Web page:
Have you ever thought that your volunteers and supporters would help you raise money or awareness only to find when the moment arrives they all but disappear?
Then, you sit there and wonder what happened.
I’ve been in sales a long time. One of the reasons why that happens is that people don’t want to say “no” to you. They don’t want you to think of them as the bad guy or gal. So they would rather defer the decision by saying they’ll get back to you or agree but then excuses in their lives appear that help them rationalize not having the time to help you.
There are some things you can do to get people firmly on board:
- From the first conversation you have with your volunteers, emphasize how important it is for them to help your fundraising or awareness efforts. And, don’t just tell them it’s important, but also explain why. They have to know that without their help and support, you won’t be as successful as you can be.
- Bear in mind that if you’re asking people to raise money, that is something most people do not like to do or feel comfortable doing. That means you have to give them the tools for success. Provide them with a script if it helps. Don’t assume that people can explain to others in their circle why they should join and support your cause. Give your champions the tools they need to be able to convey to others they know what it means to support your organization.
- Make it a point to remind your volunteers that they’re not asking for themselves, but for the cause. I think we inherently don’t like to ask others for help or to trouble people. So, you have to assist your supporters in understanding that they’re not asking for themselves, but for all of the individuals or things served by your cause.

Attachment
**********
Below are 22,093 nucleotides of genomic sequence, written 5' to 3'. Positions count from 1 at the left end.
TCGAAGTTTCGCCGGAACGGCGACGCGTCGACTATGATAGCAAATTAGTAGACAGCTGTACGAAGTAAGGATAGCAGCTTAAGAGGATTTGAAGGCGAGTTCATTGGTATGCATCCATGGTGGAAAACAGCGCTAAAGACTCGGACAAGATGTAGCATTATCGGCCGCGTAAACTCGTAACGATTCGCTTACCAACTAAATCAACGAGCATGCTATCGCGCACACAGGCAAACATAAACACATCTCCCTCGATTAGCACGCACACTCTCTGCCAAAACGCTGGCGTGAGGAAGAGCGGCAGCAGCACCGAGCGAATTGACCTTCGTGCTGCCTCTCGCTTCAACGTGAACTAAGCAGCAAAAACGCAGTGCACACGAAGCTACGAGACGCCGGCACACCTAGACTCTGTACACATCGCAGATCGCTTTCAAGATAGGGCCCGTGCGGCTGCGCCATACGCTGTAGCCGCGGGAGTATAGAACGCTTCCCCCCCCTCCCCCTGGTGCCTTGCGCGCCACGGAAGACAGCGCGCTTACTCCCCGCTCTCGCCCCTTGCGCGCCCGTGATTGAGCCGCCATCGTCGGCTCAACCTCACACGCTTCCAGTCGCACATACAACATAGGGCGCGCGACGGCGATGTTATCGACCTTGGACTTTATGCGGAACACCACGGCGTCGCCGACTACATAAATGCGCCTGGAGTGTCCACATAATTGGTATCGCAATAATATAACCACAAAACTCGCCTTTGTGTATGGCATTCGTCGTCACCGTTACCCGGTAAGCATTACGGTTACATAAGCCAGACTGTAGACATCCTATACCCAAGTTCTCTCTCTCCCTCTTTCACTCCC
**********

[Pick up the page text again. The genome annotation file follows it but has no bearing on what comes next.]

- Don’t skimp on your marketing; your donors want to support your organization, but they also want to know that you’re actively working to get the word out. It helps your volunteers when they can easily point to an advertisement you did, an email or social media posts that help convey what you’re looking to achieve.
- Marketing should be cross-channel. That means that you should not focus on only one type of marketing or promotion strategy. Your donors are not monolithic, and you can’t find all of them in one place. Also, the sphere of influence of your champions is broad and varied. Your best bet is to aggressively promote in multiple ways such as direct mail (it still works), social media, or emails.
- When you’re promoting, don’t only ask for money before people know anything about you. Before you ask for something, you have to educate and inform people. Few are going to give to your campaign or fundraiser if they have no idea who you are or the good work that you do. They might give once as a favor to their friend and your volunteer (again, people don’t want to appear to be the bad guy), but you likely won’t get new donors to give to you again. So, provide your volunteers in advance simple one-sheets or facts about your organization so they can inform their sphere of influence.
- Remember your key message is your story. The primary driver in giving to charity is emotion. People then use reason to justify what they feel they want to do, which is hopefully to give to your organization. Your volunteers will be helped, and you’ll have more success if you give your champions stories that move them and in turn make it easier for them to convey the work you do.
People are inherently good, and I think––most of the time––when people say they’re going to help you and volunteer, their heart is in the right place. It’s up to you to give them the resources they need to help you. Help your volunteers help you.
Author of “Not Your Father’s Charity: Be Bold, Dominate and Succeed in Marketing For Today’s Digital World On A Limited Budget” (Free Digital Download)
© 2017 Wayne Elsey and Not Your Father’s Charity. All Rights Reserved.